PW3 identified the appellant at an identification parade who was eventually charged with murder. In his defence at the trial, the appellant denied the murder charge and stated that he was arrested at Mengo Kisenyi by armed men who took him to Army Barracks from where he was taken to Sekiwunga village to point out where he had got firewood. While he was pointing out where he had seen bundles of firewood some villagers saw the body of the deceased. Thereupon the Military Police arrested him and assaulted him before taking him to Entebbe Police Station from where he was picked at an identification parade by a child he had seen before in the village where he used to collect firewood. He denied making a statement at Entebbe Police Station. He stated that D/lP Balikowa, PW4, asked him two questions in swahili after which he, PW4, asked if he knew how to write his name. When he (appellant) answered in affirmative, PW4 asked him to sign his name on the statement so that he would release him. The appellant signed the statement but instead of releasing him the Police Officer charged him with the murder of the deceased.

The learned trial judge rejected the defence and believed the prosecution evidence on the basis of identification of the appellant by PW3 and his own repudiated/retracted confession in which he implicated himself. She found him guilty, convicted and sentenced him to death. His appeal to the Court of Appeal was dismissed. He has now appealed to this Court on three grounds which were argued separately:

The first ground complained that the learned Justices of Appeal erred in mixed law and fact in relying on the retracted and repudiated confession that was not properly admitted in evidence.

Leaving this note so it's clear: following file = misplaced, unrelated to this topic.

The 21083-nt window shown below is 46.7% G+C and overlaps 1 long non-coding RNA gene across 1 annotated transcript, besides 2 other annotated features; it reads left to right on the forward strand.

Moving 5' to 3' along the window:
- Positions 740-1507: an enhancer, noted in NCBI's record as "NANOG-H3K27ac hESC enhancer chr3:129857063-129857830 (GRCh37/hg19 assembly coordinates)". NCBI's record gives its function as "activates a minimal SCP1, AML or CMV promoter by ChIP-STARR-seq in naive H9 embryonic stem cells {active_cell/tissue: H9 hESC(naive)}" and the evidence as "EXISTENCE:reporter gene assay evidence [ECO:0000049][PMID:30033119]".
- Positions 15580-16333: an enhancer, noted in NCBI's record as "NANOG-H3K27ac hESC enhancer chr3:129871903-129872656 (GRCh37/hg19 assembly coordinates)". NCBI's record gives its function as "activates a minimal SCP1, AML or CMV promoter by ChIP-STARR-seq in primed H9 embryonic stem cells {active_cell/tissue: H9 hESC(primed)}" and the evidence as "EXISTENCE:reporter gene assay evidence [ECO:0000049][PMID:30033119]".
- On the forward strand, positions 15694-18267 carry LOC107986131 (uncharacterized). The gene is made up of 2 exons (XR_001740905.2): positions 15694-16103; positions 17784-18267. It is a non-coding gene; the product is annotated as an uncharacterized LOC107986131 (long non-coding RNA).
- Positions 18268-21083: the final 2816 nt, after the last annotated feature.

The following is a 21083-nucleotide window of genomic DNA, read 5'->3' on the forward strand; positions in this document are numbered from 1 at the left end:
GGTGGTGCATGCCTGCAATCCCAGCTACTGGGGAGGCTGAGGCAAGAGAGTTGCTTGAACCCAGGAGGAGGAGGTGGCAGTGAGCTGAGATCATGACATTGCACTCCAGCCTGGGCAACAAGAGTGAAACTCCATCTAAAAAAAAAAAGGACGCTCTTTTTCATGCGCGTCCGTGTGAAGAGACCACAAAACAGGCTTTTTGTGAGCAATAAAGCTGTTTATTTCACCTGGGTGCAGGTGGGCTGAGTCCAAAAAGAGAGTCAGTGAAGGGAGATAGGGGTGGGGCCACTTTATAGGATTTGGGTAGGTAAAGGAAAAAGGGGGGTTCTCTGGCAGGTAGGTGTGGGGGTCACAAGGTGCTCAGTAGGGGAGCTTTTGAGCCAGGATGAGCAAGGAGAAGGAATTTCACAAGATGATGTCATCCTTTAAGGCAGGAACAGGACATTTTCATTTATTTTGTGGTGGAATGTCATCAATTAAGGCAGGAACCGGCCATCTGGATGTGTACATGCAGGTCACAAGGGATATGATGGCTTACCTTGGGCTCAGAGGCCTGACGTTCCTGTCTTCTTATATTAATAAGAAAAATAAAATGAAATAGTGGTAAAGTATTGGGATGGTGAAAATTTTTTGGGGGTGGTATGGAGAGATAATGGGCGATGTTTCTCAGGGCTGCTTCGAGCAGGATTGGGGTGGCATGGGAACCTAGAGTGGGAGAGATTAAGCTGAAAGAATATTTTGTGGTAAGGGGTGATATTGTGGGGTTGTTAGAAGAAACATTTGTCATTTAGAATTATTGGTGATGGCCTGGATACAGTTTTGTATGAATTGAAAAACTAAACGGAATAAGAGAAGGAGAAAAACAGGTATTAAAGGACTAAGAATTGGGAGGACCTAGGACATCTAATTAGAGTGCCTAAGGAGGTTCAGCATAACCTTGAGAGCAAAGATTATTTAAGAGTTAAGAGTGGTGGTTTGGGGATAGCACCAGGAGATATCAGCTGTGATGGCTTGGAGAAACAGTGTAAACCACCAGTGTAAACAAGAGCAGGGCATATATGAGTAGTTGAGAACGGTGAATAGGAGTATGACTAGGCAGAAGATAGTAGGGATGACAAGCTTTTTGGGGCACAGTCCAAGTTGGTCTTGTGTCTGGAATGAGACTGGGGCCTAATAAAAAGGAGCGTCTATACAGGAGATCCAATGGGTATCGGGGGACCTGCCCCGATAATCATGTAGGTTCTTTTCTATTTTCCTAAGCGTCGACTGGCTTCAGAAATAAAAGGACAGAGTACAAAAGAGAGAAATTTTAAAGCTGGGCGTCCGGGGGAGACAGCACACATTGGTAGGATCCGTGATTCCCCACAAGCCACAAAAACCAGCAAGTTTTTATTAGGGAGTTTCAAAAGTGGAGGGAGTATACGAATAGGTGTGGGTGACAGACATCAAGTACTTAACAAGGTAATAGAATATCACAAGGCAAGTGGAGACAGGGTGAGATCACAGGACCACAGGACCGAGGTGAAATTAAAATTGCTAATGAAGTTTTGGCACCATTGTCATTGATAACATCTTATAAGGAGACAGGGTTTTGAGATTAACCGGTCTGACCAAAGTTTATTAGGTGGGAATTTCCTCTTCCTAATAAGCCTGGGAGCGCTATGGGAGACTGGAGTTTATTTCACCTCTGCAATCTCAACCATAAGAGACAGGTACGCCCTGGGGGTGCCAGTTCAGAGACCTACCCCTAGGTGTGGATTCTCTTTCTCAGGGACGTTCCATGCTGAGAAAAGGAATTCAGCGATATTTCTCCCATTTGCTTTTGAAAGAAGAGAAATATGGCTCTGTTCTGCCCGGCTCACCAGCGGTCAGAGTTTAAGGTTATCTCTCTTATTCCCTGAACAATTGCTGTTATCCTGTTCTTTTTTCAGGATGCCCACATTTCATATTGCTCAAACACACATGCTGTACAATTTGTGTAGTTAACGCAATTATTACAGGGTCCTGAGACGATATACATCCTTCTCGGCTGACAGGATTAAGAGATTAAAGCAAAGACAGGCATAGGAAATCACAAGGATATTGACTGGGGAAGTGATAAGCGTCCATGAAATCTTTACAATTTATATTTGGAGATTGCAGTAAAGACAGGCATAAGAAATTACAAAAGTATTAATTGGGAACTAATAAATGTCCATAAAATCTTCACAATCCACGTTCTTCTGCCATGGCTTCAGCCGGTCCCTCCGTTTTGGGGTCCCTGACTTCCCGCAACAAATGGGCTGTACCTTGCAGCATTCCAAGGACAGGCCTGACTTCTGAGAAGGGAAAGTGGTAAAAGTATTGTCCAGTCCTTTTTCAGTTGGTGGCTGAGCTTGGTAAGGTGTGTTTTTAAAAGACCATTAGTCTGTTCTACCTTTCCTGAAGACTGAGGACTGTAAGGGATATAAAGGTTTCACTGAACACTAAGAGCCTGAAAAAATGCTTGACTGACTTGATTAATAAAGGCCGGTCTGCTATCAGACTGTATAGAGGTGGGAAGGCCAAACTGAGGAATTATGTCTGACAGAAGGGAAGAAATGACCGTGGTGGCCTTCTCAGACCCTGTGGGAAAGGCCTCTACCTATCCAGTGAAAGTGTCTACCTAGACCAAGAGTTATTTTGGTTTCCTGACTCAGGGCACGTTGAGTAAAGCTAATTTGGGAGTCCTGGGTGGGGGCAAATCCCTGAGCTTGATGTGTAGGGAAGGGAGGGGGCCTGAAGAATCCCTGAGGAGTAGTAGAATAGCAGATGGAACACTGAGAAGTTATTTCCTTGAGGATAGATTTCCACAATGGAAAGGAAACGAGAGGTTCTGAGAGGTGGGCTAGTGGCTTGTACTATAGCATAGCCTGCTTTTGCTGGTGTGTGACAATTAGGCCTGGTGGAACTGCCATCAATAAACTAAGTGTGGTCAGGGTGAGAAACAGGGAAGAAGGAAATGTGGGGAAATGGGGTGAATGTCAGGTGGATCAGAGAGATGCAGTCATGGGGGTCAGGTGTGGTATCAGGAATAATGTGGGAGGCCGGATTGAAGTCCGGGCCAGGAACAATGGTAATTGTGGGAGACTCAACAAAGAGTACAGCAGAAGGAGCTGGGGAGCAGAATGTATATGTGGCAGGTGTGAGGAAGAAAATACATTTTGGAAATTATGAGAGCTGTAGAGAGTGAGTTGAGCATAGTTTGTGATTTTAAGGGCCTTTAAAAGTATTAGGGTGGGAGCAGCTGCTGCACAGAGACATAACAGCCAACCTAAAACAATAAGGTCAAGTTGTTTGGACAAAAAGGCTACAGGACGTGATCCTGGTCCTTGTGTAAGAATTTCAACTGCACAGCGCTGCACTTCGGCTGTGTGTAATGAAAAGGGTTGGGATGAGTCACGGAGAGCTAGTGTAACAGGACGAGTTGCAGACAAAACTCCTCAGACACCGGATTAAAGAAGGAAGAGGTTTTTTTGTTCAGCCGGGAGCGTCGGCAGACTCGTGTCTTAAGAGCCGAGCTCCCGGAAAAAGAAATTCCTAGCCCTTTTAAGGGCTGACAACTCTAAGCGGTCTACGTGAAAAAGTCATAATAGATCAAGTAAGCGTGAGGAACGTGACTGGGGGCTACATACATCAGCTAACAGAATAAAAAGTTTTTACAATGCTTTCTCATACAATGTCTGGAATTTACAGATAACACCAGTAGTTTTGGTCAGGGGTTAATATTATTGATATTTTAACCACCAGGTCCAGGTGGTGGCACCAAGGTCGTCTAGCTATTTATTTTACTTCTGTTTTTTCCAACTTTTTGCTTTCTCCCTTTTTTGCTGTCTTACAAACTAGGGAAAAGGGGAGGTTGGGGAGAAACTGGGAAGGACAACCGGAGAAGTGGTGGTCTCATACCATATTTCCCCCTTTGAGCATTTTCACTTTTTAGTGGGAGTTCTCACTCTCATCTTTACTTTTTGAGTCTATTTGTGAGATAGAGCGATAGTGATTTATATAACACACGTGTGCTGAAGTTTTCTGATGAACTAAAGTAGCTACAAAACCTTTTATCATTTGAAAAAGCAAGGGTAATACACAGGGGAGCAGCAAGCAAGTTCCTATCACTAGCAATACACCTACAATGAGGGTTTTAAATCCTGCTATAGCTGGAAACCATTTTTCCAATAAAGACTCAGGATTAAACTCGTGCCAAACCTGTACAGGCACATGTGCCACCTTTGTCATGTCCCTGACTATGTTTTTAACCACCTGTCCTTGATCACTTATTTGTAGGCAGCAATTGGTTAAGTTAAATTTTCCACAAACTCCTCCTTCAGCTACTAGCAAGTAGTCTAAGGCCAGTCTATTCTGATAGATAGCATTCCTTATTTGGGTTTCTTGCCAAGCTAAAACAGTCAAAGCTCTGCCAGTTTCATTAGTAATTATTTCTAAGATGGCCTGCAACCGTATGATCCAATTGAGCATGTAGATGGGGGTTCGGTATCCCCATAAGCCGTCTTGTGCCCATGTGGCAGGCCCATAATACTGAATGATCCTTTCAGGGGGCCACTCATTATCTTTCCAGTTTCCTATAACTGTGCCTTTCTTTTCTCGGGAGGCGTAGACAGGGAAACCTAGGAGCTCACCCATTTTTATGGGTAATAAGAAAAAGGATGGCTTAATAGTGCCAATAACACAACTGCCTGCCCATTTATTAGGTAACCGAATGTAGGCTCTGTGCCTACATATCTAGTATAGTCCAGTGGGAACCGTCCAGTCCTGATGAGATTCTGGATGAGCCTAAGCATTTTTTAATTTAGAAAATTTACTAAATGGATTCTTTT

Ms. Owor, counsel for the appellant submitted, on 1st ground, that the Justices of Appeal erred in holding that failure to follow guidelines contained in the Chief Justice's circular was not fatal to the conviction. She submitted that the appellant's statement to PW4 ought to have been recorded in Luganda which the appellant spoke but not in English. She cited the Uganda Police Standing Orders 7th Ed (1984) Rules 20, 21 and 26 (2) (3) which inter alia require the recording officer to record the statement of suspect in the language spoken by the suspect. She submitted that this was mandatory and yet the recording officer recorded the statement in English. She contended that the issue of voluntariness of the appellant's statement was crucial and argued that the issue of voluntariness of the statement depended on the procedure adopted by the recording officer. In the circumstances, she submitted that the statement ought not to have been admitted as its voluntariness was in question. Counsel further complained that the learned trial judge never made a ruling on 1st complaint which concerned recording of the statement in English instead of Luganda. The other complaint was that the appellant signed the statement after he was induced that if he signed the statement he would be released.